Opposition parties have attacked the Book of Estimates, claiming that they would lead inevitably to serious cuts in public services and serious reductions in capital spending.

Fine Gael's Richard Bruton said that the reason for the savage cuts in today's Estimates was the Government's loss of control over public spending in the past two years. He said that now the election is over, the Minister is slamming on the brakes, and the people who will be injured are the ones 'not well belted in'. Deputy Bruton claimed that once again it will be the weak and the voiceless who hit the wall.

Labour's Joan Burton said the inevitable result of the Book of Estimates will be 'cruel cuts' in essential public services and long-term economic stagnation. She said that once inflation was taken into account, current spending would be down by at least 5% in real terms, while capital spending would be cut by 12% in real terms.

Cuts 'a betrayal' says Sinn Féin

Sinn Féin's Martin Ferris said the cutbacks were a betrayal of the commitments made in the Programme for Government.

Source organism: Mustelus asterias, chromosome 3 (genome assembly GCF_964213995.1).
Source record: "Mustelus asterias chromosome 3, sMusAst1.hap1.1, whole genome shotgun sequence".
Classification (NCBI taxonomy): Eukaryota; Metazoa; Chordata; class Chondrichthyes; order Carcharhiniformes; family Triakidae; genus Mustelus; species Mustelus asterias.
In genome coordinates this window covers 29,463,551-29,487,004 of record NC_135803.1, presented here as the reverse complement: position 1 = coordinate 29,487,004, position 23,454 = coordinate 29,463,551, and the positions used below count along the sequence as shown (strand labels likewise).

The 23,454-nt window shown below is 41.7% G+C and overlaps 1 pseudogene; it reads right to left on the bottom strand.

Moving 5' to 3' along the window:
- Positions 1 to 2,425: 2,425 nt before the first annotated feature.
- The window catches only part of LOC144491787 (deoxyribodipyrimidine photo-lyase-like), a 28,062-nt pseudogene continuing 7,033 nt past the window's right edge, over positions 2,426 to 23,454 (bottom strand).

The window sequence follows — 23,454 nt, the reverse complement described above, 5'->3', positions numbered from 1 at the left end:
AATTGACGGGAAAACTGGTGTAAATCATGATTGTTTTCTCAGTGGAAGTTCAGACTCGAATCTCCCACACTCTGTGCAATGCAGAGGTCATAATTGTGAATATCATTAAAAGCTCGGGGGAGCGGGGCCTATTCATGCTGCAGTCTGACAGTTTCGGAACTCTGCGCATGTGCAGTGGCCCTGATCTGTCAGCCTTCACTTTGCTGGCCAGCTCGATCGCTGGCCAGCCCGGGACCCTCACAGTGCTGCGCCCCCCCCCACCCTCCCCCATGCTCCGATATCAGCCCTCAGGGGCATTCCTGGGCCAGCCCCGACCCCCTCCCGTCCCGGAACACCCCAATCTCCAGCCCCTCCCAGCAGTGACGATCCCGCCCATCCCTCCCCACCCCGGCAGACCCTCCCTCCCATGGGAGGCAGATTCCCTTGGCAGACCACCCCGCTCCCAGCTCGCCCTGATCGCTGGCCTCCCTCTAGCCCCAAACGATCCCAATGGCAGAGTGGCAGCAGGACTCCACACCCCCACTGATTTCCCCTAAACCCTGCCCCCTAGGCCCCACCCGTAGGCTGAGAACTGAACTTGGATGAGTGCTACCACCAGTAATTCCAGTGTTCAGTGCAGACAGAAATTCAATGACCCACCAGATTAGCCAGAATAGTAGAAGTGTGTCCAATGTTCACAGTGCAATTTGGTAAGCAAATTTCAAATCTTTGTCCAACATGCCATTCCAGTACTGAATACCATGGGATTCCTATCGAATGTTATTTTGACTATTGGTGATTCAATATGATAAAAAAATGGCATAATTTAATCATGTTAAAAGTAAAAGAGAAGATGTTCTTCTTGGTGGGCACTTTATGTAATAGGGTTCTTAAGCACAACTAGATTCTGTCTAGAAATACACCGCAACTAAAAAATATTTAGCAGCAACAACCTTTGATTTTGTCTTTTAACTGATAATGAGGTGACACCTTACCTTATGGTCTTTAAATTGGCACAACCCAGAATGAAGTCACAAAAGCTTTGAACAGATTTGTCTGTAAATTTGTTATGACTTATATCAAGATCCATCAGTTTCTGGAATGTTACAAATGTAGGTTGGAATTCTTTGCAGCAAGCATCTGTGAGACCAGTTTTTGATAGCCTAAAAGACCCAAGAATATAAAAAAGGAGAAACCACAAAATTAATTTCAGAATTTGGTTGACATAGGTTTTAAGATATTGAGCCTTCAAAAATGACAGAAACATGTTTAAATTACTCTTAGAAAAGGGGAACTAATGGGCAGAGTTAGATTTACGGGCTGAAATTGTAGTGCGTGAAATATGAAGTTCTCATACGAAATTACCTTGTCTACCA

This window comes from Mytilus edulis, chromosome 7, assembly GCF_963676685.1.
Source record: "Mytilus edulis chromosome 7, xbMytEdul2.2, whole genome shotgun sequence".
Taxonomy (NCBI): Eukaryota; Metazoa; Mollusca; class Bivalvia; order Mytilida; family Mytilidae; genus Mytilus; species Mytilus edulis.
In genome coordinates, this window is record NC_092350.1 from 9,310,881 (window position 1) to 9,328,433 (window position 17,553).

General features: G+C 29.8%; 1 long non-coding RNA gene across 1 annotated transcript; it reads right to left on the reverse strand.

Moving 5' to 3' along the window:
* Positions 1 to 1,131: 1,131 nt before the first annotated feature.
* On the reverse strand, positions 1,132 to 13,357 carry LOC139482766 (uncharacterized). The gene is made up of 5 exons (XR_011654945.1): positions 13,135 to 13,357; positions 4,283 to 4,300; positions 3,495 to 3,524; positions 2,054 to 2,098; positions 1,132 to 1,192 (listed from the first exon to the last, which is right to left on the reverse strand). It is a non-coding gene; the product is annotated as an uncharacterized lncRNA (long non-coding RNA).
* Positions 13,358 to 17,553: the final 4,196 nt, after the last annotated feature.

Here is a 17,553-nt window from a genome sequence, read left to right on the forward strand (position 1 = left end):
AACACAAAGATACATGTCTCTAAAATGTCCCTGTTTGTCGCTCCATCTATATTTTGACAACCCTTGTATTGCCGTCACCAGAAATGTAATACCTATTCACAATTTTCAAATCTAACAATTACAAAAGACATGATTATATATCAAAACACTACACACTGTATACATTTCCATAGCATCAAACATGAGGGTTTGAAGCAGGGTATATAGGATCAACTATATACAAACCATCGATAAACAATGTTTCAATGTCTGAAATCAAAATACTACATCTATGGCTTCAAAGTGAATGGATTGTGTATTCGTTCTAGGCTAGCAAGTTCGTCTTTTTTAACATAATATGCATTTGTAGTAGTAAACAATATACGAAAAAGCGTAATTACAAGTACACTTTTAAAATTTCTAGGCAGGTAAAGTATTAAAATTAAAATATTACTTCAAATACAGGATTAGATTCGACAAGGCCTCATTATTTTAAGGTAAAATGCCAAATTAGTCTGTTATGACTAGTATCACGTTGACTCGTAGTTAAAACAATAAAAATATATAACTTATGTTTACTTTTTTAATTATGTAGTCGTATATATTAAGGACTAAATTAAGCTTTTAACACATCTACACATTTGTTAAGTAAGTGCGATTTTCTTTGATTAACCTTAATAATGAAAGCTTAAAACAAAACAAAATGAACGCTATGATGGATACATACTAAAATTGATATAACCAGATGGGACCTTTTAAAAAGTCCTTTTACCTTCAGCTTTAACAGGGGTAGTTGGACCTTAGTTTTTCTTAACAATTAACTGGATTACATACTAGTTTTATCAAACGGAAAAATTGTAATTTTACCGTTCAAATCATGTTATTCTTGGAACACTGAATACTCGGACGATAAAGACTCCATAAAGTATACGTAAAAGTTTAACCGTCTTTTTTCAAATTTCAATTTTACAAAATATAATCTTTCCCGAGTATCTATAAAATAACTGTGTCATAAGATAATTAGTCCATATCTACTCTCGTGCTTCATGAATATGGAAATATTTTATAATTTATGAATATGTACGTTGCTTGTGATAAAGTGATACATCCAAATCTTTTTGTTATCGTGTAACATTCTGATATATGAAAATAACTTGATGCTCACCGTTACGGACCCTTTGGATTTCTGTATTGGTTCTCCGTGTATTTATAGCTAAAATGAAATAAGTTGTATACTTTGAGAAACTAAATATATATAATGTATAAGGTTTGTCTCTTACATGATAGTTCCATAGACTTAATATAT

IFA leader John Dillon is threatening to pull out of negotiations on a new national agreement with the social partners. He said the cuts in government spending on agriculture directly undermine his associations proposals in the partnership talks.

Labours Mary Upton said young farmers will be stunned by the 75% cut in the scheme to help them set up in business.

Tanaiste defends estimates

However, the Tanaiste said she believed the estimates, along with the forthcoming Budget, represent a 'prudent' fiscal policy, providing a stable platform for economic expansion.

But Ms Harney admitted that cuts in funding for development agencies such as the IDA and Enterprise Ireland will impact on support for new investment, and that the number of places on Community Employment schemes would be reduced by around 5,000, to 20,000, by the end of next year.